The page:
The Frugal OT Series: Little Leprechaun

March’s Dollar Tree Activity of the Month: Little Leprechaun

As a child, I marveled at the tale of the leprechaun. According to Irish legend, a leprechaun is a type of fairy that is short in stature, usually bearded, and wears a green suit and hat. They are shoemakers who live in the forest. Leprechauns are thought to be tricky little fellows who are delighted by mischief. The story states that every leprechaun has his very own pot of gold that he hides in the Irish countryside. He must give his fortune to anyone clever enough to capture him. He’s not easy to catch though. As legend has it, the leprechaun is very sneaky and can vanish in the wink of an eye. This fun craft pays homage to the Irish legend. A great way to celebrate St. Patrick’s Day while working on fine motor skills. Perfect to do during therapy sessions, as a class, and/or at home. All the supplies can be gathered for pennies on the dollar at your local Dollar Tree.

Skills Addressed:

  • bilateral coordination
  • eye-hand coordination
  • spatial relations
  • grasping skills (pincer and 3-jaw chuck or tripod)
  • visual scanning and tracking skills
  • executive functioning skills (focus attention, remember multi-step directions, initiate and follow through with the task)

Dollar Tree Supplies Needed:

orange pom poms

large craft sticks

google eyes

green paint

black ribbon

orange pipe cleaners

Staples Needed:

scissors

tape

Dollar Tree Supplies Needed
Staples Needed

How To Make Little Leprechauns:

It is always helpful to present the child with a model so that they can see what you expect them to do.

  • Align 5 craft sticks vertically.
  • Glue another craft stick over the top of them horizontally. This will be the brim of the hat (I did this ahead of time to allow time to dry).
  • Paint the brim of the hat (horizontal craft stick) and the tops of the 5 craft sticks green.
  • Glue two googly eyes under the hat being sure to leave enough room for the brows.
  • Cut a pipe cleaner into equal parts. Mold them into the shape of an eyebrow and glue one above each eye.
  • Draw a nose and mouth.
  • Cut a piece of black ribbon and wrap it above the brim of the hat. Glue the ribbon to the back of the hat.
  • Cut out a small rectangle using yellow paper and glue it onto the middle of the ribbon to make a buckle.
  • Make the beard by gluing two pom poms on the end of each stick.

Viola! You have a leprechaun!

Little Leprechaun

How To Offer the “Just Right” Challenge:

Grade Down (Make it Easier)

For younger or less skilled children:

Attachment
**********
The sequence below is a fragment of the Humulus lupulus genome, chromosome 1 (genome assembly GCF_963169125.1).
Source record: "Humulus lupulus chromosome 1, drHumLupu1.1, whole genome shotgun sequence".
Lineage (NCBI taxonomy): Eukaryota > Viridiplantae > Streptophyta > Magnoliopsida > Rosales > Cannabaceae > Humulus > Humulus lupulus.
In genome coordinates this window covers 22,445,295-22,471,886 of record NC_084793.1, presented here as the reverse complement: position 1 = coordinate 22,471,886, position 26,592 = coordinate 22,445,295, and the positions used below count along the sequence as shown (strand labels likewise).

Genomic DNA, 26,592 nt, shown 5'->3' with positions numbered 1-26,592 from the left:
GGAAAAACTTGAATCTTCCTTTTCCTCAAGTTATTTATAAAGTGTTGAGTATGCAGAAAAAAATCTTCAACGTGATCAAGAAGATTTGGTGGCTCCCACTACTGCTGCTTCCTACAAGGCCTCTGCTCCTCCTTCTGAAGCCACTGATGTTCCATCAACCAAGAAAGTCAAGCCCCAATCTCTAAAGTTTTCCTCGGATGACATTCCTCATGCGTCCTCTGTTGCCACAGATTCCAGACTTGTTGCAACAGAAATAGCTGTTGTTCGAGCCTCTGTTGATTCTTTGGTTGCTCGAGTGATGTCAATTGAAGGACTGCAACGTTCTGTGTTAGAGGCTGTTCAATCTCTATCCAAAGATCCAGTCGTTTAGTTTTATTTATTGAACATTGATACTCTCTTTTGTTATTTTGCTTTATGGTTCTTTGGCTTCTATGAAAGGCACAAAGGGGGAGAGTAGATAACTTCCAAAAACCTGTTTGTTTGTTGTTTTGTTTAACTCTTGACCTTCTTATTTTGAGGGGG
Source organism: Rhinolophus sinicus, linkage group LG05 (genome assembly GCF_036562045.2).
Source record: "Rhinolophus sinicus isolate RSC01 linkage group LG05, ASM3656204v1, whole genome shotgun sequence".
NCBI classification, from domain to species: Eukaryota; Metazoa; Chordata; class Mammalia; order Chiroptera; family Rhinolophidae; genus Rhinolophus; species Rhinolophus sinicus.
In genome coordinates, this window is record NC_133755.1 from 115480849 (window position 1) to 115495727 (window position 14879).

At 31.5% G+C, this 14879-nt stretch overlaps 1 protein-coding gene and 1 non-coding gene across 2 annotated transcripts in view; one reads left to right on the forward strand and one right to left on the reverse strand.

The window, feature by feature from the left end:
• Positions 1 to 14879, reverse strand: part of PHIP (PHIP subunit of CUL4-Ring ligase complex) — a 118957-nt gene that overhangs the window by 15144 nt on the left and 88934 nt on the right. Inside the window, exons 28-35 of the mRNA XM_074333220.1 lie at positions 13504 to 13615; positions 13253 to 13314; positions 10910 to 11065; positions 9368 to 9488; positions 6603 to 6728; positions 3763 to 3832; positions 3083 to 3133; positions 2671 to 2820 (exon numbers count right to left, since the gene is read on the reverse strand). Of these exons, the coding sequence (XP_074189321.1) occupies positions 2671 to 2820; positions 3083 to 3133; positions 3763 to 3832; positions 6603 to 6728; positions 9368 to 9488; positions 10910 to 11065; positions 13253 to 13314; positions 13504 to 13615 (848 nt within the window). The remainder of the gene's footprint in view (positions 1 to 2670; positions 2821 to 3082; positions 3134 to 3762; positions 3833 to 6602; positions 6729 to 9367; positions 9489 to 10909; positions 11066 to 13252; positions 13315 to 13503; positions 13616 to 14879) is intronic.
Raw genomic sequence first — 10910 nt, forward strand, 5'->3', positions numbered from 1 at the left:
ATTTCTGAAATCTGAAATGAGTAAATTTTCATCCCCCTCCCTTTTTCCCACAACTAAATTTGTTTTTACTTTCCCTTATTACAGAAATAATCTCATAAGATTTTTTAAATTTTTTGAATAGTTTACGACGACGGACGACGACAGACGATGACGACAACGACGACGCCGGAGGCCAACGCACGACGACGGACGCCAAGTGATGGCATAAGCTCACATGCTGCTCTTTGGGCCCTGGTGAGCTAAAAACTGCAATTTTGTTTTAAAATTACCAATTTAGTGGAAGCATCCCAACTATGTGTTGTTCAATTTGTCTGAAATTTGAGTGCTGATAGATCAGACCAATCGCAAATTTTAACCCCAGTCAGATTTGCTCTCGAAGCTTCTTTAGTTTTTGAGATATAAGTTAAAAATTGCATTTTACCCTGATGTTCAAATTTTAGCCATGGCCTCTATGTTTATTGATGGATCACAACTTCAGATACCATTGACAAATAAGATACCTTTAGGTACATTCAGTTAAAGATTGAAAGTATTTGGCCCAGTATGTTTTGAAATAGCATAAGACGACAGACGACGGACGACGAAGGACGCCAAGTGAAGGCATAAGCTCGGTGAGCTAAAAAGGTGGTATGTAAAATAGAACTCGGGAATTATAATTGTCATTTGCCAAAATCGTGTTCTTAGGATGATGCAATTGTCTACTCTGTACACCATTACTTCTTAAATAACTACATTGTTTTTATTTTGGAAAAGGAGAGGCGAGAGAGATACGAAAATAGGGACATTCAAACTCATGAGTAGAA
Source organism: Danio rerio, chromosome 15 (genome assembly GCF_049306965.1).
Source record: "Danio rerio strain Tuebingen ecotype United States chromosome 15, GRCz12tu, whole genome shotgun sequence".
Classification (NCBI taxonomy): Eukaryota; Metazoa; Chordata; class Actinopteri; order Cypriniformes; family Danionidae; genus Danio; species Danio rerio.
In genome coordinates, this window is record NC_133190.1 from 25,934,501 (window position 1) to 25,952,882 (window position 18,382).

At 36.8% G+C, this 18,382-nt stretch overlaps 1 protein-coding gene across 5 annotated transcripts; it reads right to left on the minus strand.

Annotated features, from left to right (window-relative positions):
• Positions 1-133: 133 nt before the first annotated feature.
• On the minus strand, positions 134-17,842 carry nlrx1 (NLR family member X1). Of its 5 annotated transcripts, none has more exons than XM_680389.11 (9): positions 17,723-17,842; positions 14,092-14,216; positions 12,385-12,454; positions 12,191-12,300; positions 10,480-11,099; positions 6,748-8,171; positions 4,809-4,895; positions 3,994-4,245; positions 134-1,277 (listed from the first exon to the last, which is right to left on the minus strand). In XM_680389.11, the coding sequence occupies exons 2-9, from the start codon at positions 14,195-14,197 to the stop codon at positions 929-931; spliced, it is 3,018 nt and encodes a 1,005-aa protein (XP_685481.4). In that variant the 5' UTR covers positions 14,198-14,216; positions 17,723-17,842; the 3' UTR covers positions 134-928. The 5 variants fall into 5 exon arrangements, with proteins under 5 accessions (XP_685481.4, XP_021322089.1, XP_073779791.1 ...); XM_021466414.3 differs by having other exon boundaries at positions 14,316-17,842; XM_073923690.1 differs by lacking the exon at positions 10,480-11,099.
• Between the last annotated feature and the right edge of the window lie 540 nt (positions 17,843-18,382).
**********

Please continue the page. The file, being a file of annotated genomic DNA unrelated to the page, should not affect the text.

• Eliminate the cutting demands by using a gold bead or another form of embellishment to make the buckle.
  • Draw lines on the pipe cleaner indicating where to cut it to make even parts.
  • Place dots of glue where the googly eyes should be placed.
  • Draw the face in pencil and have them trace over it with a marker.
Grade Up (Make it Harder):

For older or more skilled children:

  • Strengthen fine motor skills by using orange tissue paper or construction paper instead of pom poms. Have the child tear the paper and crumble it into small pieces. Glue the crumpled paper onto the bottom of the sticks to make the beard.
  • Draw more elaborate facial features.  

Little Leprechaun

Looking for more St. Patty’s Day Fun?

This activity pulls a few Dollar Tree Finds from the archives Frugal OT March 2021 Lil’ Pot of Gold. You’ll need gold coins and cute little pots. See below:

Dollar Tree Supplies Needed

In this activity, children are tasked with helping the leprechaun collect his gold. They’ll be delighted to become an appointed steward of the leprechaun’s treasure! The following skills are addressed in this activity:

  • in-hand manipulation skills: Translation is the ability to move objects from the palm of one’s hand to the fingertips and from the fingertips to the palm. By ages 6 to 7, children are typically able to manipulate and secure multiple small objects within their hands. 
  • eye-hand coordination
  • visual scanning and tracking skills
  • left to right progression

Check out this activity in action in the video below:

Help the Leprechaun Collect His Gold

Would you like to do this activity with your kiddos? You can download the free PDF by clicking the button below.

As always, have fun!

Disclaimer: 

The Fun Strokes blog is designed for educational and informational use only for teachers, therapists, and parents. It is not intended as medical advice or therapeutic treatment that would be provided in an individualized treatment plan. If you suspect a child has delays, please consult an occupational therapist.

Published by Linda Craig Dennis

Pediatric Occupational Therapist, Author and Creator of Fun Strokes Pre-writing Program

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